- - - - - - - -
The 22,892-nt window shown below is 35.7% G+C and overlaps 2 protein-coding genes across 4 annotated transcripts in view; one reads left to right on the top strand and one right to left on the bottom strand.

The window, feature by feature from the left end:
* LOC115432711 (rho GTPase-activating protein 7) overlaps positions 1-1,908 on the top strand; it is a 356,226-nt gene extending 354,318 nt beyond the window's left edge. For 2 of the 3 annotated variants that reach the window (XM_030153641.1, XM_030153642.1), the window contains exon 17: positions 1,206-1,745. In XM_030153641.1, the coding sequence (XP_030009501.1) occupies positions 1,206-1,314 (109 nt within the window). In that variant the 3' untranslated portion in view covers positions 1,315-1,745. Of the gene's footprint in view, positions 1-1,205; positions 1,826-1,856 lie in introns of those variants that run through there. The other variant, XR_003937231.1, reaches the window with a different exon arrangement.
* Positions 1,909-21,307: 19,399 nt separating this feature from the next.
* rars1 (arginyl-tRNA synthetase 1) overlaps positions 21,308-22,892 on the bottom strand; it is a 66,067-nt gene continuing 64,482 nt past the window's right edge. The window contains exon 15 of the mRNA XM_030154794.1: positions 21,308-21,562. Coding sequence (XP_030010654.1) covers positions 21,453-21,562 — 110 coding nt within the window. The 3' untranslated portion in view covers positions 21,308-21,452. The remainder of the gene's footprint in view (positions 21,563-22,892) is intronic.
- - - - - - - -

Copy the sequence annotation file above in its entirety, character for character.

The 22,892-nt window shown below is 35.7% G+C and overlaps 2 protein-coding genes across 4 annotated transcripts in view; one reads left to right on the top strand and one right to left on the bottom strand.

The window, feature by feature from the left end:
* LOC115432711 (rho GTPase-activating protein 7) overlaps positions 1-1,908 on the top strand; it is a 356,226-nt gene extending 354,318 nt beyond the window's left edge. For 2 of the 3 annotated variants that reach the window (XM_030153641.1, XM_030153642.1), the window contains exon 17: positions 1,206-1,745. In XM_030153641.1, the coding sequence (XP_030009501.1) occupies positions 1,206-1,314 (109 nt within the window). In that variant the 3' untranslated portion in view covers positions 1,315-1,745. Of the gene's footprint in view, positions 1-1,205; positions 1,826-1,856 lie in introns of those variants that run through there. The other variant, XR_003937231.1, reaches the window with a different exon arrangement.
* Positions 1,909-21,307: 19,399 nt separating this feature from the next.
* rars1 (arginyl-tRNA synthetase 1) overlaps positions 21,308-22,892 on the bottom strand; it is a 66,067-nt gene continuing 64,482 nt past the window's right edge. The window contains exon 15 of the mRNA XM_030154794.1: positions 21,308-21,562. Coding sequence (XP_030010654.1) covers positions 21,453-21,562 — 110 coding nt within the window. The 3' untranslated portion in view covers positions 21,308-21,452. The remainder of the gene's footprint in view (positions 21,563-22,892) is intronic.